Not since British-owned Cadbury Schweppes PLC teamed up with French-owned Groupe Danone SA to make a bid for Nabisco earlier this year has such a large, traditional American company been at risk of being acquired by a foreign company. Fortunately, American-owned Kraft was able to outbid the foreign alliance and keep American assets American.
This time around, American icon Hershey is the target. The developments over the past week or so, plus the comments made by politicians, potential acquiring companies and hometown folks in Hershey, PA underscore what is at stake here. We are obviously talking about more than a simple change of ownership from American-owned Hershey to Swiss-owned Nestle. Nestle seems to be the front-runner in the bid to take control of Hershey, followed by American-owned Kraft and British-owned Cadbury.
It is indeed refreshing to see some of the hidden negative aspects of mergers and acquisitions brought to light such as destabilizing communities, which can wreak havoc on local economies. The firestorm of community protest has mandated certain "social constraints" at minimum be considered for any deal to go through. This does not mean, however, that the majority of the Hershey community wants any takeover to occur. It means the community is sending a message to any proponents of a sale that more is at stake here than just percentages and dollar signs on a corporate financial document.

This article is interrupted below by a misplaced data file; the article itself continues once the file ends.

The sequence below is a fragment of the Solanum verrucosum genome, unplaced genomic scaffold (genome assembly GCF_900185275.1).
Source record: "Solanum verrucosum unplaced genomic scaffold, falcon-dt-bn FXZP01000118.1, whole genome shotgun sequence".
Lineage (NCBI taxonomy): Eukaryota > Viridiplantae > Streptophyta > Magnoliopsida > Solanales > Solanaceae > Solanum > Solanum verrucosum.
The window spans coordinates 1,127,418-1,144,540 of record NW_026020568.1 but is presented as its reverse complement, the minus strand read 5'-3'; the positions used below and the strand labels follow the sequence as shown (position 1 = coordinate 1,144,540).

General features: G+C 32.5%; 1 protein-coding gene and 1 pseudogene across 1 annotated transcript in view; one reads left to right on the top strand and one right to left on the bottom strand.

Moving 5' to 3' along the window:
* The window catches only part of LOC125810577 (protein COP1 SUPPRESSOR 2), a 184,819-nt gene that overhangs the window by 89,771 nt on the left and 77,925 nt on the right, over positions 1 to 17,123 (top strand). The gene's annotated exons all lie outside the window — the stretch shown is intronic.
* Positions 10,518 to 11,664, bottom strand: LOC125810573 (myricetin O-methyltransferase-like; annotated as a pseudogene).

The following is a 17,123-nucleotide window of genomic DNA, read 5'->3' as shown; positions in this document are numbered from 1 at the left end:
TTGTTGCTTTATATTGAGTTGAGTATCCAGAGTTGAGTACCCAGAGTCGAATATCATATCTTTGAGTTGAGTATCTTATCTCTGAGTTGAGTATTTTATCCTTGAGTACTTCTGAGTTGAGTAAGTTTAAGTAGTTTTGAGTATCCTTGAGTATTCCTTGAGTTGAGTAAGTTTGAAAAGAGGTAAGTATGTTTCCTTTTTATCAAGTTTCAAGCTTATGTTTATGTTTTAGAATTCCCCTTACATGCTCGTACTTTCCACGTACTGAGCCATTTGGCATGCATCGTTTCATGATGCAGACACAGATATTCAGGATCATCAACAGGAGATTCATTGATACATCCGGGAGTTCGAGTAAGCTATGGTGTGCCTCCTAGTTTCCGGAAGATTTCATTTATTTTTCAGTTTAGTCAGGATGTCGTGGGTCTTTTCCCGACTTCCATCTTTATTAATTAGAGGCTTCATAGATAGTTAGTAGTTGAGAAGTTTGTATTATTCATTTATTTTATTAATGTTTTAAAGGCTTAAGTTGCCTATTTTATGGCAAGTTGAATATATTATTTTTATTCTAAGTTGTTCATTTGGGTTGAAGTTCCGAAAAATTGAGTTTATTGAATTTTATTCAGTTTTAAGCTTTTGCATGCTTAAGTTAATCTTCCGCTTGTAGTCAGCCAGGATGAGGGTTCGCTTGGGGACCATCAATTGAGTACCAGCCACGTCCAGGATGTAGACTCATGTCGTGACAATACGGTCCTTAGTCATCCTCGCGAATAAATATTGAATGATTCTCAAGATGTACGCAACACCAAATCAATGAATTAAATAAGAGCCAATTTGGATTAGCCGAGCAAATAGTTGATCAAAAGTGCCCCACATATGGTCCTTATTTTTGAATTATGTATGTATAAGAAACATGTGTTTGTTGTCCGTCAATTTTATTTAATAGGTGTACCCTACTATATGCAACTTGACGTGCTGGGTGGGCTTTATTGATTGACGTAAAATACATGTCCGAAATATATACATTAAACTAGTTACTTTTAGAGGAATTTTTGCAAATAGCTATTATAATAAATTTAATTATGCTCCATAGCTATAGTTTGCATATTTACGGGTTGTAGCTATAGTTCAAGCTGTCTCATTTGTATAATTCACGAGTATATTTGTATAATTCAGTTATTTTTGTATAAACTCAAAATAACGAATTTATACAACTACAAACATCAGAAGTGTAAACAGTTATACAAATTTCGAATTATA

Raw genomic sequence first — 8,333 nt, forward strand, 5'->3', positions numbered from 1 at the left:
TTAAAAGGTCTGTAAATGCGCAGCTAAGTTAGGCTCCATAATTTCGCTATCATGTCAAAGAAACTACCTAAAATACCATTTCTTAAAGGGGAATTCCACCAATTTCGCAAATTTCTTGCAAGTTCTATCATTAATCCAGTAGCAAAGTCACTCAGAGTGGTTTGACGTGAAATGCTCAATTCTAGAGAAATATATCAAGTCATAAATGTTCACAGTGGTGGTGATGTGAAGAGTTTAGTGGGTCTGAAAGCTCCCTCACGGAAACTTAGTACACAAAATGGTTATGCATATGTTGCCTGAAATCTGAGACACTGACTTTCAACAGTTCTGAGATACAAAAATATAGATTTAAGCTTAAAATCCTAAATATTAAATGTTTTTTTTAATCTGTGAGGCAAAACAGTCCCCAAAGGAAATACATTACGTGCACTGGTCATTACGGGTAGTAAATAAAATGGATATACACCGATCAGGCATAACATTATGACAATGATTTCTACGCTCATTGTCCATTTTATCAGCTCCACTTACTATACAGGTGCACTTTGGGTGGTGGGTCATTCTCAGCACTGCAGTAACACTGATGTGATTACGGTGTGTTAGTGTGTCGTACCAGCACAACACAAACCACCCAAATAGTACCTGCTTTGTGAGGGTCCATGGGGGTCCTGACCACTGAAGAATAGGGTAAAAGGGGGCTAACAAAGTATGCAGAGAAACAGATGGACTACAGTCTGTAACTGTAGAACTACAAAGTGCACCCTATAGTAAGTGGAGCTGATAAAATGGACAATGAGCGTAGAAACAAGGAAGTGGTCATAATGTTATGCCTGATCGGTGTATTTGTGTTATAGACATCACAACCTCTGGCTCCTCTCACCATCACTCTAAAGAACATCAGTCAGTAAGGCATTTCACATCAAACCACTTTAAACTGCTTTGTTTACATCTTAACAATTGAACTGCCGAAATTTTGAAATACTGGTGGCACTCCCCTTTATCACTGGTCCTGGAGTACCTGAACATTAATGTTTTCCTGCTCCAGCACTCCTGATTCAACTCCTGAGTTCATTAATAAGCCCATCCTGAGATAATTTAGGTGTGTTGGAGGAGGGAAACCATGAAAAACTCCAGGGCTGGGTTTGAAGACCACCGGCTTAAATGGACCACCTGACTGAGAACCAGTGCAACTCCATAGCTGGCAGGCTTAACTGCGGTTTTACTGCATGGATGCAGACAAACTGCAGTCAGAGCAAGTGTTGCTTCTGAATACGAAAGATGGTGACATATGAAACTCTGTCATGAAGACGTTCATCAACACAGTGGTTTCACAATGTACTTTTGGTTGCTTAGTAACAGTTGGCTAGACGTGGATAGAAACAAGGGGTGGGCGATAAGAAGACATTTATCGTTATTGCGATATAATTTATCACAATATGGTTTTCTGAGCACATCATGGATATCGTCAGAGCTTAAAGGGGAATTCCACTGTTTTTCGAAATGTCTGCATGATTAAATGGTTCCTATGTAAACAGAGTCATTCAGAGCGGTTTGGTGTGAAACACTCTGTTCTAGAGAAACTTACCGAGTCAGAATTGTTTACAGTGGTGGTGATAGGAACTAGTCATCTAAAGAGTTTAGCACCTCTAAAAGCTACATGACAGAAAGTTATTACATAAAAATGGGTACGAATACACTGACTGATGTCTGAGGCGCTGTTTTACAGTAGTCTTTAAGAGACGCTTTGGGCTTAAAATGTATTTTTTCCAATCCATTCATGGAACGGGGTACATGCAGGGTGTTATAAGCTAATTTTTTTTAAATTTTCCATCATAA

GOP Attorney General Mike Fisher (now running for governor of Pennsylvania) reportedly had a lead role in propagating the idea that Hershey should either look to "diversify" or put itself up for sale in the first place. A grass-roots campaign in the town resulted in a flood of complaints to the attorney general, pressuring Mr. Fisher to ask for a temporary restraining order to block any sale while the potential impact to the community could be considered. The attorney general also suggests in the court order that Hershey may be the victim of "irreparable harm" if a sale was to proceed.
While Mr. Fisher has been accused of lighting a fire so that he could be the one to extinguish it, the fact remains that he has most likely changed his tune to match that of the voters who will select Pennsylvania's next governor. Fisher's switch to opposing the sale has caused some of the board members of Hershey's Trust Company to reconsider their original backing of the idea.
With all this going on, it wasn't until today - Friday, August 30 - that the CEO of Nestle made his first public comments on the proposed deal, and he didn't sound too positive that the sale was likely. Peter Brabek, Nestle's chief executive, said he thought the sale would likely be blocked because of antitrust concerns since Hershey has 43% of the U.S. chocolate market and Nestle has 12%. According to the Swiss executive, "It's fantasy to think that you would get regulatory approval in the U.S. to combine 43% with 12%."
One can only hope that the town of Hershey and surrounding Pennsylvania citizens will keep up the pressure to block the sale of this American icon. Even if the sale ends up going through, it's a good chance to show that the impact to Main Street is just as important, if not more so, than the impact to Wall Street.